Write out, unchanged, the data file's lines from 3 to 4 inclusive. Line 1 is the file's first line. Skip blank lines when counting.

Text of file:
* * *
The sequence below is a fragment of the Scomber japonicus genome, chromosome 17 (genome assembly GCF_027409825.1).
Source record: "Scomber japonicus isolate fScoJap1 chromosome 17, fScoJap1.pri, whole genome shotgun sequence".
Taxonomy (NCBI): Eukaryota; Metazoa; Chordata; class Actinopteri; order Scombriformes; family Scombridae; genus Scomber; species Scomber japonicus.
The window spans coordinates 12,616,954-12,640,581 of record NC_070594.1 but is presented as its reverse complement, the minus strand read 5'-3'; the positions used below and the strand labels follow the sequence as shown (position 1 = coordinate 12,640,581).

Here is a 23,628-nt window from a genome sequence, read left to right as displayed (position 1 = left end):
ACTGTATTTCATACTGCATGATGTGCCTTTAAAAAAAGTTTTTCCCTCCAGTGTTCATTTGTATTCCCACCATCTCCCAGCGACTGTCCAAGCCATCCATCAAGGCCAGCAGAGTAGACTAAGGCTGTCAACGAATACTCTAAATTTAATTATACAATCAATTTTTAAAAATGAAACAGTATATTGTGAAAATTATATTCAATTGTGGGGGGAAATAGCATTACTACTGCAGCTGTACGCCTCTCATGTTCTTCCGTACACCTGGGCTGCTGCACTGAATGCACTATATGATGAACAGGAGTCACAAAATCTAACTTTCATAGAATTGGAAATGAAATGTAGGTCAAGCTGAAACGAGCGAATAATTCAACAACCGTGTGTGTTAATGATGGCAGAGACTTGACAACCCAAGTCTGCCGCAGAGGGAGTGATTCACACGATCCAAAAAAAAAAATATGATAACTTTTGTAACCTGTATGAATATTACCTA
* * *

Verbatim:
Taxonomy (NCBI): Eukaryota; Metazoa; Chordata; class Actinopteri; order Scombriformes; family Scombridae; genus Scomber; species Scomber japonicus.
The window spans coordinates 12,616,954-12,640,581 of record NC_070594.1 but is presented as its reverse complement, the minus strand read 5'-3'; the positions used below and the strand labels follow the sequence as shown (position 1 = coordinate 12,640,581).